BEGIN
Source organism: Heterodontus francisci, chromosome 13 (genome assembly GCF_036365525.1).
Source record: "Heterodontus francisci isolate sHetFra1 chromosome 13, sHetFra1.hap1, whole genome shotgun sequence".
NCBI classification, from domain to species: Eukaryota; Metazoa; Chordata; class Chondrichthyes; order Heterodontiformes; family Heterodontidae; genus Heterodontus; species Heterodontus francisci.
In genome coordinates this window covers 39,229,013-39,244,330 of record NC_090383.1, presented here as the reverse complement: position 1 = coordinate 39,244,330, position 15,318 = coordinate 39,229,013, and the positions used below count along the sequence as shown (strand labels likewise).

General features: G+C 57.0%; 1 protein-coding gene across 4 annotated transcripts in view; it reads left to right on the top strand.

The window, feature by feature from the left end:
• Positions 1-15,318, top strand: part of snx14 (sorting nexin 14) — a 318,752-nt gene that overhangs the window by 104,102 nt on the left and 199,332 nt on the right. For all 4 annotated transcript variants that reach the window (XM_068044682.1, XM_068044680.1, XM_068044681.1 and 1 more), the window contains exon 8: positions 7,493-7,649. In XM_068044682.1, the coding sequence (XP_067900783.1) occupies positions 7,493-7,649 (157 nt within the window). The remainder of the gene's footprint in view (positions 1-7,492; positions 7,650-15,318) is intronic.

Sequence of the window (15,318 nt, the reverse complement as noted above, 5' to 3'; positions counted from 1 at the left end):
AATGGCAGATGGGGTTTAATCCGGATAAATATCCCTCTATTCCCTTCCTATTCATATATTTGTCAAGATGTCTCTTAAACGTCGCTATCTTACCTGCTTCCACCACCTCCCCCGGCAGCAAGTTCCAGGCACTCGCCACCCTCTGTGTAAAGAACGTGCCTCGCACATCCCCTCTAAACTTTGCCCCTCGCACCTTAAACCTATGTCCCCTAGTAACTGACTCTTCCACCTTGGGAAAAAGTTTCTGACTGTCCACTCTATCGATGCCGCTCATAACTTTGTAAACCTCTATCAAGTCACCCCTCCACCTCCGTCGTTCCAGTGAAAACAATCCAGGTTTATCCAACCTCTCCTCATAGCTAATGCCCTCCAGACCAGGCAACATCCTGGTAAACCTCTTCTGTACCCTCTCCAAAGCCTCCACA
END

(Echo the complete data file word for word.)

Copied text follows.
Source organism: Heterodontus francisci, chromosome 13 (genome assembly GCF_036365525.1).
Source record: "Heterodontus francisci isolate sHetFra1 chromosome 13, sHetFra1.hap1, whole genome shotgun sequence".
NCBI classification, from domain to species: Eukaryota; Metazoa; Chordata; class Chondrichthyes; order Heterodontiformes; family Heterodontidae; genus Heterodontus; species Heterodontus francisci.
In genome coordinates this window covers 39,229,013-39,244,330 of record NC_090383.1, presented here as the reverse complement: position 1 = coordinate 39,244,330, position 15,318 = coordinate 39,229,013, and the positions used below count along the sequence as shown (strand labels likewise).

General features: G+C 57.0%; 1 protein-coding gene across 4 annotated transcripts in view; it reads left to right on the top strand.

The window, feature by feature from the left end:
• Positions 1-15,318, top strand: part of snx14 (sorting nexin 14) — a 318,752-nt gene that overhangs the window by 104,102 nt on the left and 199,332 nt on the right. For all 4 annotated transcript variants that reach the window (XM_068044682.1, XM_068044680.1, XM_068044681.1 and 1 more), the window contains exon 8: positions 7,493-7,649. In XM_068044682.1, the coding sequence (XP_067900783.1) occupies positions 7,493-7,649 (157 nt within the window). The remainder of the gene's footprint in view (positions 1-7,492; positions 7,650-15,318) is intronic.

Sequence of the window (15,318 nt, the reverse complement as noted above, 5' to 3'; positions counted from 1 at the left end):
AATGGCAGATGGGGTTTAATCCGGATAAATATCCCTCTATTCCCTTCCTATTCATATATTTGTCAAGATGTCTCTTAAACGTCGCTATCTTACCTGCTTCCACCACCTCCCCCGGCAGCAAGTTCCAGGCACTCGCCACCCTCTGTGTAAAGAACGTGCCTCGCACATCCCCTCTAAACTTTGCCCCTCGCACCTTAAACCTATGTCCCCTAGTAACTGACTCTTCCACCTTGGGAAAAAGTTTCTGACTGTCCACTCTATCGATGCCGCTCATAACTTTGTAAACCTCTATCAAGTCACCCCTCCACCTCCGTCGTTCCAGTGAAAACAATCCAGGTTTATCCAACCTCTCCTCATAGCTAATGCCCTCCAGACCAGGCAACATCCTGGTAAACCTCTTCTGTACCCTCTCCAAAGCCTCCACA